Writer: Richard Greenberg
Director: David Grindley
Reviewer: Georgina Newman
First produced and performed in 1990, US playwright Richard Greenberg’s The American Plan has now transferred from The Ustinov Studio at the Theatre Royal Bath (its British premiere) to London’s St James Theatre.
Set against the green expanse of the Catskill Mountains in the state of New York circa 1960, where a group of urban vacationers from New York City have taken their leave of the big smoke for the summer months. Chief among them is Lili (Emily Taaffe), a young heiress who is desperate to escape from the controlling presence of her German-Jewish mother Eva (Diana Quick). A not-so-chanced meeting between Lili and the amiable Nick (Luke Allen-Gale) kick-starts a summer romance, until Eva’s interference threatens to dismantle the union.
The overriding interest here is to be found in the ambiguous nature of the five-character cast. Nick, an aspiring architect, maintains an enigmatic aspect throughout as lies upon lies used to mask his past are slowly unravelled as his past catches up with him, while Lili, seemingly an inveterate liar, is as stubborn and headstrong as she is fragile and unstable. Meanwhile Eva, the self-styled “ogre”, leaves it to us to decide whether or not she is just trying to protect her daughter from an increasingly difficult outside world. The degree of psychological and sexual deception proves to be the most compelling aspect of the entire play.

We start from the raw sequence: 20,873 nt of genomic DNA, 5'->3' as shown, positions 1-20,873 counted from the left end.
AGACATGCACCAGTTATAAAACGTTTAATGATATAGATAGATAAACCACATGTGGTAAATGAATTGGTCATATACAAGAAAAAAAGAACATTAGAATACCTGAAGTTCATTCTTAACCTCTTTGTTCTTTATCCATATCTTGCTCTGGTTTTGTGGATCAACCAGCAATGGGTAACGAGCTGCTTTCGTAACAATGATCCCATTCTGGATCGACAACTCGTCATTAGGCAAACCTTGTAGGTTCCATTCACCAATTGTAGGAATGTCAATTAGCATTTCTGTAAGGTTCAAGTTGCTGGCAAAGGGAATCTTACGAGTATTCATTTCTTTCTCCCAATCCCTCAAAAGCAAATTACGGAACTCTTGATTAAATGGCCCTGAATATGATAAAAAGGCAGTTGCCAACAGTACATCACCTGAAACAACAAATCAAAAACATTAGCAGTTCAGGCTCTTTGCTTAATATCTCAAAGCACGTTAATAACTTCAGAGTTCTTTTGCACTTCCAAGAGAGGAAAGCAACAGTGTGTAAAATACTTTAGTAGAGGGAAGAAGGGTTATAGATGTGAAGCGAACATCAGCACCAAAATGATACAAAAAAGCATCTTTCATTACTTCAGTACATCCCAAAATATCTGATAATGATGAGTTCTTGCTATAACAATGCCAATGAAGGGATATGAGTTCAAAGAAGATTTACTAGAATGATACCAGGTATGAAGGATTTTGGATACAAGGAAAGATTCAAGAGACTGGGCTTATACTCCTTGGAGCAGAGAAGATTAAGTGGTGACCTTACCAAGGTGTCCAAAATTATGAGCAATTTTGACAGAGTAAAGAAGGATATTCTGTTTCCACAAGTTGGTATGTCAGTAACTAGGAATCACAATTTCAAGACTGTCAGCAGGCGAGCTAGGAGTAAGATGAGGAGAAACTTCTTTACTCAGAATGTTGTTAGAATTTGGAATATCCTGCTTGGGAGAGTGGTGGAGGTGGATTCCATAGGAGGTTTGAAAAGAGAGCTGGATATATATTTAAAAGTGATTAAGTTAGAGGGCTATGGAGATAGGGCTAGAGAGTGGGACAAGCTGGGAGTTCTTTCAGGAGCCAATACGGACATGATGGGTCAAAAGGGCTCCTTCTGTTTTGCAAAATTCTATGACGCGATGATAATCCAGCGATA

David Grindley’s well-cast production is tightly structured and simply staged to help shift focus on to the narrative. Jonathan Fensom’s stage set – angled wooden decking raised above black tiling, sat in front of a decorated damask curtain to denote the green surroundings – is altered/enhanced only through lighting and clever sound effects, and this serves the production well.
Strengthened by an ensemble cast who all give fine performances, Diana Quick stands out as the wealthy, widowed Eva who struggles to stifle the fantasies of her daughter. Quick’s measured, accented delivery helps boost the nature of Eva as the overbearing matriarch, seemingly plotting and scheming, yet still comic and likeable at the same time. Eva’s companion Olivia, played with dry wit and restraint by Dona Croll, proves to be both a calming influence on Eva and Lili and a wonderful foil for all the other characters, while Lili, played with girlish effervescence by Emily Taaffee, manages to balance energetic quirkiness with a distinctly disturbed side to her nature. Nick, played by Luke Allen-Gale, and Gil, played by Mark Edel-Hunt, both sit well in their rôles as the two young men battling a past encounter.
The prevalence of emotional complexity and the potential for love’s ruin where lies are concerned makes this a play of thematic interest – but the main strength of this production lies in the quality of its cast.